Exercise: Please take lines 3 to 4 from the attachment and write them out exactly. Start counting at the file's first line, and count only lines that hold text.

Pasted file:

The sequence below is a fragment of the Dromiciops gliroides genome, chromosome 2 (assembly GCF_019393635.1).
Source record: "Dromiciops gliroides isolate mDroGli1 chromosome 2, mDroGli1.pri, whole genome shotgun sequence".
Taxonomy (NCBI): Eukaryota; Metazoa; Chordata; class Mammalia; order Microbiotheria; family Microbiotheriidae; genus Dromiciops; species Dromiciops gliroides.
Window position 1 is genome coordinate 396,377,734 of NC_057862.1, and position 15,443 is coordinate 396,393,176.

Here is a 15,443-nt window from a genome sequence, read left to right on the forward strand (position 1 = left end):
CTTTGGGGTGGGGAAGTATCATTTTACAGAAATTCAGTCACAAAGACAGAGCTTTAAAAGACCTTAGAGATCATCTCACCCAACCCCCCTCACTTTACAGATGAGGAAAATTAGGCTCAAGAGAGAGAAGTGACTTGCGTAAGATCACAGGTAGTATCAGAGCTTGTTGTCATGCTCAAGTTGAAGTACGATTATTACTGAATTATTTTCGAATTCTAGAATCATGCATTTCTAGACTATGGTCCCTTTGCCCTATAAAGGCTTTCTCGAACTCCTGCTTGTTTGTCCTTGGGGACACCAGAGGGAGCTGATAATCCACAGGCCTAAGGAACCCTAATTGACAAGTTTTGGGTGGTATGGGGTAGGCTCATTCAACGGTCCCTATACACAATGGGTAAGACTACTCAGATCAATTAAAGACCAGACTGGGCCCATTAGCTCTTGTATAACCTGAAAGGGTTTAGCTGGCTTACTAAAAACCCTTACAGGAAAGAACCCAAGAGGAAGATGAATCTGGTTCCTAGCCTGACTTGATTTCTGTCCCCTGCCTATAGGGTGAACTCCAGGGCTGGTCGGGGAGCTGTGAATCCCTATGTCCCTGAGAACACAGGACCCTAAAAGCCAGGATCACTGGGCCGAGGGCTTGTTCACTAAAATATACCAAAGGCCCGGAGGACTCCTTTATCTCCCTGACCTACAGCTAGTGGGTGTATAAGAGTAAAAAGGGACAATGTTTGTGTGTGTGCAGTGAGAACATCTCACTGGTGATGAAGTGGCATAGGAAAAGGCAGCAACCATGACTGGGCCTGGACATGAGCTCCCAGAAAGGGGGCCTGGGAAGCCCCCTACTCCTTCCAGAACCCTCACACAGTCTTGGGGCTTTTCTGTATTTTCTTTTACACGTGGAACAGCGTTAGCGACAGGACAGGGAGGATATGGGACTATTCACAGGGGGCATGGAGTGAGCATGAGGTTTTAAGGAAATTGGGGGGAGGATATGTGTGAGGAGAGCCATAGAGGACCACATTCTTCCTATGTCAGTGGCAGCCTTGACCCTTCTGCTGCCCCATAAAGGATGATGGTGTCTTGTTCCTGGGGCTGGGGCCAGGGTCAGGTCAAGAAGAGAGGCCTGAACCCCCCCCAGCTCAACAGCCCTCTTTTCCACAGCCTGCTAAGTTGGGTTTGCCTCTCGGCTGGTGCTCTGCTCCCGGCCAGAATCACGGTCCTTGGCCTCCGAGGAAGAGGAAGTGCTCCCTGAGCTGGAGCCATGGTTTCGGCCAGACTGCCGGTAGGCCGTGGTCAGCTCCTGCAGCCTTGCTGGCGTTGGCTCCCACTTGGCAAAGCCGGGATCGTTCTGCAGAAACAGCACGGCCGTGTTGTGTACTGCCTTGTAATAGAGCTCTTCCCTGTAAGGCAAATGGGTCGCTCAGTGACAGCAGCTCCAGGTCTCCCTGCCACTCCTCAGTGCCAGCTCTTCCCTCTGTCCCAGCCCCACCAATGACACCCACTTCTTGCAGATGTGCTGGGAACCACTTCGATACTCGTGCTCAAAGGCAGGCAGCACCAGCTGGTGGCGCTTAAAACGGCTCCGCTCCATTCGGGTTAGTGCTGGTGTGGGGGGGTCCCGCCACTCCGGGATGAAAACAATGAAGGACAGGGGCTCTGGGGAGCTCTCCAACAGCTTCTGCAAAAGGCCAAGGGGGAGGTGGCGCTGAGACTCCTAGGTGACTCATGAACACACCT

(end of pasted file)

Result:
Taxonomy (NCBI): Eukaryota; Metazoa; Chordata; class Mammalia; order Microbiotheria; family Microbiotheriidae; genus Dromiciops; species Dromiciops gliroides.
Window position 1 is genome coordinate 396,377,734 of NC_057862.1, and position 15,443 is coordinate 396,393,176.